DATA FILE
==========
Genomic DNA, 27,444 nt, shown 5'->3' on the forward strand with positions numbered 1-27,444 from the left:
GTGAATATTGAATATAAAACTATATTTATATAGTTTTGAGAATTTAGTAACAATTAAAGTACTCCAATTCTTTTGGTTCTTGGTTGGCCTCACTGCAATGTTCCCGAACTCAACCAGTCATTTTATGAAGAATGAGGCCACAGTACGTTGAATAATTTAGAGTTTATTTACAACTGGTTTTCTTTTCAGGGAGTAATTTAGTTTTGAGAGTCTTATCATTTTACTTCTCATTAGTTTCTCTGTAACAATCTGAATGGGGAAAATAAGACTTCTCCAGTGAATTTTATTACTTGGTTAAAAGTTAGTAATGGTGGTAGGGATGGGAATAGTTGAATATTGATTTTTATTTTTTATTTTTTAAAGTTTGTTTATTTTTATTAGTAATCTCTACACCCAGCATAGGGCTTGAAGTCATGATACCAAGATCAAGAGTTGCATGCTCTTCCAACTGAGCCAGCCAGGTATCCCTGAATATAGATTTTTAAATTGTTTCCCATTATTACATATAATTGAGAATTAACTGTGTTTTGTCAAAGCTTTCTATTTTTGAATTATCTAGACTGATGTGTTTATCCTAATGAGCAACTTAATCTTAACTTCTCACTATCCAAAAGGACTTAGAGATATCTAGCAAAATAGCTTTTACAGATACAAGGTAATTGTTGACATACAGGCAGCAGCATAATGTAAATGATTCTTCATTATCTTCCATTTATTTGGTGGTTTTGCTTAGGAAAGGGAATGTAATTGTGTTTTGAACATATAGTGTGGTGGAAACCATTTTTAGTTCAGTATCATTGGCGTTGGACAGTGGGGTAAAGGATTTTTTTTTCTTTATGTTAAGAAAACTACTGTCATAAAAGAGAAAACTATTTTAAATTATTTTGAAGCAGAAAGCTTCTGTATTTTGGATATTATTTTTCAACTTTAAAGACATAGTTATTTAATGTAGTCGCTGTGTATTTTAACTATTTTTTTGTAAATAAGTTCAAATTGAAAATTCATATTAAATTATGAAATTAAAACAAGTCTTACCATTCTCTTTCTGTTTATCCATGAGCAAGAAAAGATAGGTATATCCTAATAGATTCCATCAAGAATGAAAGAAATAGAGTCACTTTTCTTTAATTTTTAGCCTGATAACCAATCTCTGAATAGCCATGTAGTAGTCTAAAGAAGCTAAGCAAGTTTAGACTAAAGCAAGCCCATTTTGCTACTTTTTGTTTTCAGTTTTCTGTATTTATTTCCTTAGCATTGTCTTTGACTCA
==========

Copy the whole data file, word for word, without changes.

Genomic DNA, 27,444 nt, shown 5'->3' on the forward strand with positions numbered 1-27,444 from the left:
GTGAATATTGAATATAAAACTATATTTATATAGTTTTGAGAATTTAGTAACAATTAAAGTACTCCAATTCTTTTGGTTCTTGGTTGGCCTCACTGCAATGTTCCCGAACTCAACCAGTCATTTTATGAAGAATGAGGCCACAGTACGTTGAATAATTTAGAGTTTATTTACAACTGGTTTTCTTTTCAGGGAGTAATTTAGTTTTGAGAGTCTTATCATTTTACTTCTCATTAGTTTCTCTGTAACAATCTGAATGGGGAAAATAAGACTTCTCCAGTGAATTTTATTACTTGGTTAAAAGTTAGTAATGGTGGTAGGGATGGGAATAGTTGAATATTGATTTTTATTTTTTATTTTTTAAAGTTTGTTTATTTTTATTAGTAATCTCTACACCCAGCATAGGGCTTGAAGTCATGATACCAAGATCAAGAGTTGCATGCTCTTCCAACTGAGCCAGCCAGGTATCCCTGAATATAGATTTTTAAATTGTTTCCCATTATTACATATAATTGAGAATTAACTGTGTTTTGTCAAAGCTTTCTATTTTTGAATTATCTAGACTGATGTGTTTATCCTAATGAGCAACTTAATCTTAACTTCTCACTATCCAAAAGGACTTAGAGATATCTAGCAAAATAGCTTTTACAGATACAAGGTAATTGTTGACATACAGGCAGCAGCATAATGTAAATGATTCTTCATTATCTTCCATTTATTTGGTGGTTTTGCTTAGGAAAGGGAATGTAATTGTGTTTTGAACATATAGTGTGGTGGAAACCATTTTTAGTTCAGTATCATTGGCGTTGGACAGTGGGGTAAAGGATTTTTTTTTCTTTATGTTAAGAAAACTACTGTCATAAAAGAGAAAACTATTTTAAATTATTTTGAAGCAGAAAGCTTCTGTATTTTGGATATTATTTTTCAACTTTAAAGACATAGTTATTTAATGTAGTCGCTGTGTATTTTAACTATTTTTTTGTAAATAAGTTCAAATTGAAAATTCATATTAAATTATGAAATTAAAACAAGTCTTACCATTCTCTTTCTGTTTATCCATGAGCAAGAAAAGATAGGTATATCCTAATAGATTCCATCAAGAATGAAAGAAATAGAGTCACTTTTCTTTAATTTTTAGCCTGATAACCAATCTCTGAATAGCCATGTAGTAGTCTAAAGAAGCTAAGCAAGTTTAGACTAAAGCAAGCCCATTTTGCTACTTTTTGTTTTCAGTTTTCTGTATTTATTTCCTTAGCATTGTCTTTGACTCA